NASCAR Cup Rookie William Byron Keeps God First

By   •   March 22, 2018

William Byron maintains his focus on God as he studies business communications at Liberty University and competes for rookie of the year in NASCAR's elite Cup Series. (Photo courtesy of Hendrick Motorsports)

God’s plan is exceedingly abundantly above anything we could imagine for ourselves.
Ephesians 3:20

The Ephesians 3:20 Bible verse, paraphrased on a small metal plate, remains in William Byron’s No. 24 Chevrolet on race weekends, and it serves as a reminder for the 20-year-old rookie.

“I keep that somewhere where I can see it,” Byron shared about the plaque, a gift from family. “It keeps me focused on the big picture, not getting caught up in little moments and things here and there.”

Byron’s faith grounds him, whether he’s driving 200-plus miles an hour in NASCAR’s elite series or studying for an exam at Liberty University, which also happens to be a primary sponsor of his No. 24 Hendrick Motorsports Chevrolet. His faith is such a part of his life that it naturally flows from him during media interviews, and during recent Daytona 500 coverage, he shared how God is more important than racing. That encouraged a response from Franklin Graham who :

“Way to go, William! Keep putting God first, and that will be your biggest win in life.”

“That was pretty cool,” Byron said later of the note, adding his mom was a bit “starstruck.”

“That was something I didn’t really expect. For him to see my story and see what we’re doing on the racetrack with Liberty and how I am growing my faith and showing people, that was pretty cool. I’ve seen him on TV and seen him at Liberty and things like that, so it was cool to have that interaction. Hopefully we can get him out to a race or something and be able to meet him.”

This is Byron’s first year in the Cup Series, and there is pressure piloting the No. 24 Chevrolet that NASCAR Hall of Fame nominee Jeff Gordon once drove to 93 wins and four championships. But Byron doesn’t let that get to him. He learned early in his career, around age 16, that contentment doesn’t rest in the highs and lows of a race weekend.

“When I started racing was really the first chance that I really reached out to God and in my life,” Byron said. “I was always involved in it as a kid, but it didn’t carry as much importance to me as it does now.”

Liberty University, which holds chapel services and folds the Word of God into schoolwork, has helped Byron deepen his faith. He’s also been encouraged by faith-based people, like performance adviser Max Papis, along the way in his motorsports career.

Byron does what he can during the week to prepare for races—hitting the gym, watching race footage, working with his team and training in the Chevrolet simulator. Crew chief Darian Grubb calls Byron a student of the simulation and says that gives the Cup newbie an edge when giving the engineers feedback on his race car.

Grubb, who coached Tony Stewart to the 2011 Cup championship, said Byron’s cerebral approach most likens him to seven-time champion and teammate Jimmie Johnson.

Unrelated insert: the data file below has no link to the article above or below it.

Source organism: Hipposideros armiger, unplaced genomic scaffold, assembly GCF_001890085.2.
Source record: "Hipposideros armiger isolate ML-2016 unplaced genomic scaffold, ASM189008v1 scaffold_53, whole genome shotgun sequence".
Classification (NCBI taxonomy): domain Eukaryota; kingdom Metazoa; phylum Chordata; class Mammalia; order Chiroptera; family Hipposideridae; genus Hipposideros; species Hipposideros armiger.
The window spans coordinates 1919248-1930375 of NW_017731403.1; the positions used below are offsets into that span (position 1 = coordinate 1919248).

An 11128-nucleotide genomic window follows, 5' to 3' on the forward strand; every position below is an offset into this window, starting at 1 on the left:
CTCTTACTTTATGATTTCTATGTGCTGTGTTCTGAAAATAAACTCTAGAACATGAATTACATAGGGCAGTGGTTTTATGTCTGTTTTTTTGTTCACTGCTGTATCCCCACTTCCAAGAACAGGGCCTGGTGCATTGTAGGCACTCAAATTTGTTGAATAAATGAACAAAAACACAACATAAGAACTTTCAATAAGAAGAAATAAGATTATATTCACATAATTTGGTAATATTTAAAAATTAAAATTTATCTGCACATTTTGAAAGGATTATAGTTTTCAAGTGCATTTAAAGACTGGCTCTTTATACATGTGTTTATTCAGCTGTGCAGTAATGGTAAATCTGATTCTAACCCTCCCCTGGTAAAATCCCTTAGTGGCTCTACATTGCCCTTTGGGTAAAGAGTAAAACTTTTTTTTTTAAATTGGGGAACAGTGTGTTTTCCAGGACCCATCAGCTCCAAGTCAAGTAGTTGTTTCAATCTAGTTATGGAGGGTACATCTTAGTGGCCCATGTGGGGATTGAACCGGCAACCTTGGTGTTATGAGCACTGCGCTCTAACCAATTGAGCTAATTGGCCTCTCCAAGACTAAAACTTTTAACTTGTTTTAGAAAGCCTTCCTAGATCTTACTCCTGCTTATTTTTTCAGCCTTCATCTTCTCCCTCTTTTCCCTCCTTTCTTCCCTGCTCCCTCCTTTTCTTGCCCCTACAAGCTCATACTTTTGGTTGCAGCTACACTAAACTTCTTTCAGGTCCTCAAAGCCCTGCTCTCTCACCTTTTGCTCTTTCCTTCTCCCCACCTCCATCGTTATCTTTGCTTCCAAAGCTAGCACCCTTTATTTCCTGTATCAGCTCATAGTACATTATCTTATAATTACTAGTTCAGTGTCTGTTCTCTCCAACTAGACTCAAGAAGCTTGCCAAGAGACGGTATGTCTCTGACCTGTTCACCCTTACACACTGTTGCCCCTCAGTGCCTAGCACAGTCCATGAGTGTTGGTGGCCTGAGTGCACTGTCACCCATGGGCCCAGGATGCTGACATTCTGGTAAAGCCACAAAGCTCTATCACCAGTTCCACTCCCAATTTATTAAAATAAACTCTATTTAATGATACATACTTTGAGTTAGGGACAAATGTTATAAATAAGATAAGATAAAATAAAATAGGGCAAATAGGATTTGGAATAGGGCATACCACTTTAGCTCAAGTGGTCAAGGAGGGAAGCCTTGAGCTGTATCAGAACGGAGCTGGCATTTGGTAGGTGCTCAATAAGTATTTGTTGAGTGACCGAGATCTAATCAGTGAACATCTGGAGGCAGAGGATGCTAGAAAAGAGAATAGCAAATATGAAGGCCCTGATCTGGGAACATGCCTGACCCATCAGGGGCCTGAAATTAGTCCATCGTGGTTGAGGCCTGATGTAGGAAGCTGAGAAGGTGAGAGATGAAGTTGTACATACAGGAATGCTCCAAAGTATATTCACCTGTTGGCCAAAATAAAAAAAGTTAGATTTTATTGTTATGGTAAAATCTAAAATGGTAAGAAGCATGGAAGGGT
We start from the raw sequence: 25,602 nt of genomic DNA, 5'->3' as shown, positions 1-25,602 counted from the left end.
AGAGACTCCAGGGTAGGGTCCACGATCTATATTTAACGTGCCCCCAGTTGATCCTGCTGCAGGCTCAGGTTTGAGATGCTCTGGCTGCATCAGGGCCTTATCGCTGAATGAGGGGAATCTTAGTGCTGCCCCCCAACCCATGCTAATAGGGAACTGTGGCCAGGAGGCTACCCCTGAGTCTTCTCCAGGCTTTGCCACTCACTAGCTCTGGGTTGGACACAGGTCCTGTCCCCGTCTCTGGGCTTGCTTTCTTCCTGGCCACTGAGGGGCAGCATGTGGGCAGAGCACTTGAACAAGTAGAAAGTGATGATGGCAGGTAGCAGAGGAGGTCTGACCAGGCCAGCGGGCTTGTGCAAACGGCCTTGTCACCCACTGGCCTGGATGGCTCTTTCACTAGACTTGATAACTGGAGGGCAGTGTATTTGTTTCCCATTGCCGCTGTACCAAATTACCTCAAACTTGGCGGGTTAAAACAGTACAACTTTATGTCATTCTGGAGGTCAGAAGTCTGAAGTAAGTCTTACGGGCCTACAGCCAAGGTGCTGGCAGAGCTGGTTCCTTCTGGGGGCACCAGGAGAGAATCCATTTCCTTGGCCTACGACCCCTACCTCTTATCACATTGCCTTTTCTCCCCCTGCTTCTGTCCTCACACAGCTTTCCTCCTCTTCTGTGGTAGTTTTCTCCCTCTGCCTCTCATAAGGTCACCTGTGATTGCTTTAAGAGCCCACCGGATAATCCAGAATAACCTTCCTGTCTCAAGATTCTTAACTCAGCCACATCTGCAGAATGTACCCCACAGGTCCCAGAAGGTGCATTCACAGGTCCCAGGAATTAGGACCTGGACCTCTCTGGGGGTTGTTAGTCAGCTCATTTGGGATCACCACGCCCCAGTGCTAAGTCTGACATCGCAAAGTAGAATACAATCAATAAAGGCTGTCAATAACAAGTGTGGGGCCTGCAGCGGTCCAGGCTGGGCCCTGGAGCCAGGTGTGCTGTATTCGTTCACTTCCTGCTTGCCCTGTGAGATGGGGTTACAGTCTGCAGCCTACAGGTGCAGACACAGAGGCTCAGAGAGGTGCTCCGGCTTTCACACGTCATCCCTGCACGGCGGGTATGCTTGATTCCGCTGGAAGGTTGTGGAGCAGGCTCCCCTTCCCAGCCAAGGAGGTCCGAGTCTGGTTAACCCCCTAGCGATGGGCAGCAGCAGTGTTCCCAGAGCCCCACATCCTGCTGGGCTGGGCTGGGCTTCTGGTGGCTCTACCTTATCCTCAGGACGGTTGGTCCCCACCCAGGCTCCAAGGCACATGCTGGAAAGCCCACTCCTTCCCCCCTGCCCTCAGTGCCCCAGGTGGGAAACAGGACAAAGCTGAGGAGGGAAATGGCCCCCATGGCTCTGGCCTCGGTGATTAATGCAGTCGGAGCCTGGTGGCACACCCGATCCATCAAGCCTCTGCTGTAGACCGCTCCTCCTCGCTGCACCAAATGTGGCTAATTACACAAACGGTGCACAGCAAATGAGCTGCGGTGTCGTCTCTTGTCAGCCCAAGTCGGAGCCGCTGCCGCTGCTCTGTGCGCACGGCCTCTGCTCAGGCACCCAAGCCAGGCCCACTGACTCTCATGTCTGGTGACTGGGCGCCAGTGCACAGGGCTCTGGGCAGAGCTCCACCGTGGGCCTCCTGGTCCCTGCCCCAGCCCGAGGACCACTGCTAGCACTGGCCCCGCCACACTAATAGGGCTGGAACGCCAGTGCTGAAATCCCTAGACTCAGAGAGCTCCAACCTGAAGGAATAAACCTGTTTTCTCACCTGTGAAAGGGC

“As far as somebody I’ve actually worked with, just how he is studying data and he wants to get better,’ said Grubb, who sat atop the pit box for Johnson’s first four races in 2006 while Chad Knaus was suspended. Johnson won two of those races.

“(Byron is) very self-critical about what he’s doing and how he can be better. Obviously he’s very young in it right now so he’s just trying to learn the sport more or less. But Jimmie studied really hard to get where he’s at right now.”

Grubb grew up watching Billy Graham on television, and he said even today his faith plays a role in his life. Racing 36 weekends can make it tricky to have a consistent home church so he looks for opportunities to dig deeper into God’s Word. Grubb’s 9-year-old son attends a Christian school, and one of the things Grubb enjoys the most is working together with him on a particular Bible message.

“It’s fun to be able to talk through those things,” Grubb said.

And it’s also special for the seasoned crew chief to watch Byron continue the No. 24 legacy with his own touch.

“He’s just a very caring person,” Grubb said. “He truly cares about the individuals on the team, their personal lives, who they are, what they’re about, things he can help them with. And then watching him interact with fans, especially the young kids, that come to the racetrack has been really fun to watch.

For Byron, the whole ride—from starting on race simulation games to winning the 2017 NASCAR Xfinity championship to leading laps this season in the iconic No. 24 Chevrolet—has just been amazing.

“A lot of old (No.) 24 fans are now fans of us,” Byron said. “That part is cool. It allows me to be part of something that’s greater than my career and allows me to grow with that. I look forward to that part of it and trying to carry on that legacy.

“We have a few diehard (No.) 24 fans that have been there their whole life. To see them start to support us and have William Byron shirts and things like that, that’s pretty cool to me. Him hams me a chance to grow with those guys.”

 

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One comment

  1. Madeleine Hosea says:

    I’m going to Israel in November with my church group and can hardly wait. I went 6 years ago with a church group. We go to Charlotte every year for Operation Christian Child and to visit the Library. It’s beautiful. I can’t wait to get this on DVD.

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